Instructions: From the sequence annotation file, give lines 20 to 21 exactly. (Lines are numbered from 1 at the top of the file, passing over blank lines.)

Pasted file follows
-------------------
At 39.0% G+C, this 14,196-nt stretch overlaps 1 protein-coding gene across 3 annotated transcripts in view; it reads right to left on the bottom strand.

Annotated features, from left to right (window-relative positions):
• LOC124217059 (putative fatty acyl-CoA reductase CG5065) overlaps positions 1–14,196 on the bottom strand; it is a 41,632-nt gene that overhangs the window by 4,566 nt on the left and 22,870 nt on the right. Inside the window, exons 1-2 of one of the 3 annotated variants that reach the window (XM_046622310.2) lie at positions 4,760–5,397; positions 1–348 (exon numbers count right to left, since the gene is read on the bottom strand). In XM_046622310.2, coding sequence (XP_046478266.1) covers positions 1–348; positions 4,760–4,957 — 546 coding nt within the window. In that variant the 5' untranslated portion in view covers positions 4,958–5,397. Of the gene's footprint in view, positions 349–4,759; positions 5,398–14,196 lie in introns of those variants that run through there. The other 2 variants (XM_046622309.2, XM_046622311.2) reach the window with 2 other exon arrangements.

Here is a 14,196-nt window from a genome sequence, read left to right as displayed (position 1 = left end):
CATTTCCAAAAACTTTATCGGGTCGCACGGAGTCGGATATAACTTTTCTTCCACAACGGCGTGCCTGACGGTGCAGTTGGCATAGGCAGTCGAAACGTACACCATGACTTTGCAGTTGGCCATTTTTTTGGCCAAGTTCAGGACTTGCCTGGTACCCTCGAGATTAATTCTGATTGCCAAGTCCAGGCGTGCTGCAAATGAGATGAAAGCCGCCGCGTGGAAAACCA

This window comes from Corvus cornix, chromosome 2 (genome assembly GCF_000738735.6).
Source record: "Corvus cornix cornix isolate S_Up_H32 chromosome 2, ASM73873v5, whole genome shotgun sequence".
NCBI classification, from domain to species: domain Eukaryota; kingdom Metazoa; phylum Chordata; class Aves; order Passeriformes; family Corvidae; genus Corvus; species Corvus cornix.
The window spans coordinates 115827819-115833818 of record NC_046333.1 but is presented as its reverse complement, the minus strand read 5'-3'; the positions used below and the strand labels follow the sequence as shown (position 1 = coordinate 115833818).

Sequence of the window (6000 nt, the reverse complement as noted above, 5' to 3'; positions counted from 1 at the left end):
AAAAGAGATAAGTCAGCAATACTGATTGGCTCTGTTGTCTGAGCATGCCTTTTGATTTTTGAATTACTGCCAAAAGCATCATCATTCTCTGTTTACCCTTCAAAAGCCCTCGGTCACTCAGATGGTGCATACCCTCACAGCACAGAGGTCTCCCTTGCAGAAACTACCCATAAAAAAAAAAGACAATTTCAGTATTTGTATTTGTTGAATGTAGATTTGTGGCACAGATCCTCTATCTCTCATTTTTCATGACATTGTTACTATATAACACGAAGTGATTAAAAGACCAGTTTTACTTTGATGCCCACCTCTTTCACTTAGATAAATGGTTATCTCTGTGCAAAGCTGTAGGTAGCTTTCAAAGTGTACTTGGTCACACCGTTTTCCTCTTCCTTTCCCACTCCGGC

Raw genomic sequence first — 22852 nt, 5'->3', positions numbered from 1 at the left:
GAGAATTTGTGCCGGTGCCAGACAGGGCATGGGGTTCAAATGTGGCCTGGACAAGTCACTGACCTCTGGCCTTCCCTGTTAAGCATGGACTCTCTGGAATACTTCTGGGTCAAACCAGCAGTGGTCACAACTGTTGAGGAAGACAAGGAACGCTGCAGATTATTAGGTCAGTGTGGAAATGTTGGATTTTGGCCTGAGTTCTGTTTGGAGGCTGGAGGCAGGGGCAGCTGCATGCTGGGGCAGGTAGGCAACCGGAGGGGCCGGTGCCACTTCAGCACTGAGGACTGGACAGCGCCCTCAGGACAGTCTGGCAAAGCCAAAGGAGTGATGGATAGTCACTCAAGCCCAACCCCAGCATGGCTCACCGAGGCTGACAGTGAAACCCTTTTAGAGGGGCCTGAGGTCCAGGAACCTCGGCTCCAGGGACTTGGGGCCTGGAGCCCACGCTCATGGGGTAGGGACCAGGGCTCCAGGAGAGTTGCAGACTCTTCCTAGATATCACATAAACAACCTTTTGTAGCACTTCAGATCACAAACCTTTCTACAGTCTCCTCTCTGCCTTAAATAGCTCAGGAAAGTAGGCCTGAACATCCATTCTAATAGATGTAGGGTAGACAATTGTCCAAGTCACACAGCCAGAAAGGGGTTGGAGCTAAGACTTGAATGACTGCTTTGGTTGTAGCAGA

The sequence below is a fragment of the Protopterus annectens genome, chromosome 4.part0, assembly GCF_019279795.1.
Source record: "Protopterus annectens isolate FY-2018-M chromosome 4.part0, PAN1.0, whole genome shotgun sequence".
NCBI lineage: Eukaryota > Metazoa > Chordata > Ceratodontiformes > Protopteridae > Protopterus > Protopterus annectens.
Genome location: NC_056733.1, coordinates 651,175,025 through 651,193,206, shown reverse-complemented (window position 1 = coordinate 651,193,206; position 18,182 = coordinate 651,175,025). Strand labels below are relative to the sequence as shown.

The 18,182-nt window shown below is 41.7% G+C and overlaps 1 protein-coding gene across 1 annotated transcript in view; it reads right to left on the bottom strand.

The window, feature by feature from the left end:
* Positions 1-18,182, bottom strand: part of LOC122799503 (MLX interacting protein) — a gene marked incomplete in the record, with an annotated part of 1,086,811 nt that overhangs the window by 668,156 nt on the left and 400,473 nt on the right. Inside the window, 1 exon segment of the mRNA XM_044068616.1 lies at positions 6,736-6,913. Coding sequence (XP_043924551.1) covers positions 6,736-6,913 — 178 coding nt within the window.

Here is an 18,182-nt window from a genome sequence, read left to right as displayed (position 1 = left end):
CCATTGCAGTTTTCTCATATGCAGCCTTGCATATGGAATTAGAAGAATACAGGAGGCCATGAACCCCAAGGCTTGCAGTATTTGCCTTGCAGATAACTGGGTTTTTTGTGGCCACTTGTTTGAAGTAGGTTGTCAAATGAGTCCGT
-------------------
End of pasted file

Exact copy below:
* Positions 1-18,182, bottom strand: part of LOC122799503 (MLX interacting protein) — a gene marked incomplete in the record, with an annotated part of 1,086,811 nt that overhangs the window by 668,156 nt on the left and 400,473 nt on the right. Inside the window, 1 exon segment of the mRNA XM_044068616.1 lies at positions 6,736-6,913. Coding sequence (XP_043924551.1) covers positions 6,736-6,913 — 178 coding nt within the window.

Here is an 18,182-nt window from a genome sequence, read left to right as displayed (position 1 = left end):